Mulch may be used for aesthetic or beneficial purposes around the foundation of a home, in landscaping around trees and shrubs, and as a garden cover in the fall. Mulches are of the organic or inorganic varieties, but for both, the color of mulch used can be a key aspect of its attraction or deterrence to insect pests. This has been confirmed by a number of university studies, as described in this article.
- Yellow and black tend to attract insects.
- Blue attracts thrips.
- Silver (e.g., metalized, reflective plastic) repels aphids and tends to attract fewer insects overall.
While noting these generalities, it is also important to understand the specific insects attracted or deterred by each color, as the attraction of beneficial insects can be a good thing, while the deterrence of pest insects is generally desirable.
Specific Pest Findings
- Aphids – Repelled by silver/aluminum, yellow
Attracted by blue, black.
- Whiteflies – Repelled by silver/aluminum, yellow, orange
- Thrips. Repelled by silver/aluminum,
- Lepidoptera, Orthoptera, and Neuroptera – Repelled by yellow
- Thysanoptera, Homoptera, Aphididae, Coleoptera, and Hemiptera – Attracted by black.
- Hymenoptera – Attracted by silver. It is important to note that there are few insect pests in this insect order, rather most are beneficial insects.
Specific Plant Findings
Other Penn State Research specifically focused on the best color of mulch to use with specific vegetable crops for both insect and disease reduction. The best color of plastic mulch to use for each type of plant, as compared to black, is listed below, as determined by 10 years of study.
The best mulch colors were:
- Cantaloupe – Green infrared thermal or dark blue mulch. These colors increased the average marketable yield by 35% (three-year period). White or black mulch was the worst colors to use, although, again, use of these colors in southern climates would have a completely different impact.
- Cucumber - Dark blue mulch. This provided for an average 30% increase in marketable yield (three years). Yellow mulch provided the worst yield. (Southern climate results may differ.)
- Eggplant – Red mulch. The use of red mulch produced an average 12% increase in marketable yield over a 2 year period. This was most evident when the plants were stressed.
- Onion - Red, metalized silver and black. These colors were compared with not using any plastic mulch, and yielded an average increase of 24%. This impact was seen on eight of the varieties of red onion tested, however, there were significant differences between varieties.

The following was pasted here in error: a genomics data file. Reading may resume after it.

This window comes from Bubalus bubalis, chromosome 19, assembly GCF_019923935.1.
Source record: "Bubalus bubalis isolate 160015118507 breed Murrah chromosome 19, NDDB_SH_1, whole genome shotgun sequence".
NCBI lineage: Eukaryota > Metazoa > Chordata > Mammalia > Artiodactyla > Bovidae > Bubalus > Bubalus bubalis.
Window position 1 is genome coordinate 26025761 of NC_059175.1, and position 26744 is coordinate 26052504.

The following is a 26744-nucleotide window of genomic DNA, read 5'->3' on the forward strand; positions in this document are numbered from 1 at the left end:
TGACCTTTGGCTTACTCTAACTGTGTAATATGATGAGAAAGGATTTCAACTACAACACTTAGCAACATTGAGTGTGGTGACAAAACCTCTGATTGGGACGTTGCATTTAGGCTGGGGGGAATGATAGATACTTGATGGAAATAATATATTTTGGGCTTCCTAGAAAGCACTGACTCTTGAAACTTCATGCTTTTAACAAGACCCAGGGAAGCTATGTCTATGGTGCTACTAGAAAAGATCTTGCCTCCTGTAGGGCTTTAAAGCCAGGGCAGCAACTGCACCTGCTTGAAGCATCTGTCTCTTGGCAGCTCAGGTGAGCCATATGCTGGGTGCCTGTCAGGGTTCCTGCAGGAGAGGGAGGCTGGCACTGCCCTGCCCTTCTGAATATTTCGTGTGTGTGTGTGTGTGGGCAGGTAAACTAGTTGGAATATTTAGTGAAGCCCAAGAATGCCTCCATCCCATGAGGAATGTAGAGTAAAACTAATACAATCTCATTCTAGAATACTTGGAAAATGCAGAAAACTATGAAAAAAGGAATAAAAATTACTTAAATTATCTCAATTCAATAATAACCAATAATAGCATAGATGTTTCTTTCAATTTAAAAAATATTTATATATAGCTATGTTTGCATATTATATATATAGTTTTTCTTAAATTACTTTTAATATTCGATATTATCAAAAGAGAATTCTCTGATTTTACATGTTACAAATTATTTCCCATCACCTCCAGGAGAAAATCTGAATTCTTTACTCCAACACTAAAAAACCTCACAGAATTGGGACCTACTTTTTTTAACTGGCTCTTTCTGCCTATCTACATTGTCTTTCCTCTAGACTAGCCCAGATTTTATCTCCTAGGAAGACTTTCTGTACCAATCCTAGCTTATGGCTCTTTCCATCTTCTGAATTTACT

- Peppers - Silver mulch. When compared to black and green, the use of silver mulch increased marketability by about 20% in the three-year period of study. White and light blue mulch was seen as the worst colors as their use produced the lowest marketable yield. However, the study notes that the impact of white mulch would be vastly different in southern climates.
- Potato – Black, then red, with some benefits to metalized silver. When compared to the use of no plastic mulch, use of any of the three colors resulted in an average marketable yield increase of 24% and the fewest Colorado Potato beetle adults. A cooler than normal season also could make the metalized silver mulch less effective. Like onions, there also is significant variation in results between potato varieties.
- Summer Squash – Dark blue mulch. Marketable yield average 20% higher (two years). Lowest yield was from the use of yellow mulch. Southern climate results may differ.)
- Tomatoes – Red mulch. Use of red mulch reduced early blight, providing a 12% increase in marketable tomatoes over a three-year period. This benefit is reduced when the plant is grown in ideal environmental conditions.
Yellow mulch. In a Penn State study, Horticulture Research Assistant Cathy Thomas found that both tomato pests and their beneficial predators were attracted to plastic yellow mulch. In particular, the yellow color attracted whiteflies and aphids. While this may seem to be a negative aspect of yellow mulch, it is actually beneficial to tomato health, because the attraction of the predatory insects along with the pests meant the predators could more easily find and eliminate the pest insects. Thus, Thomas describes the colored mulch as similar to a “trap crop for pests.”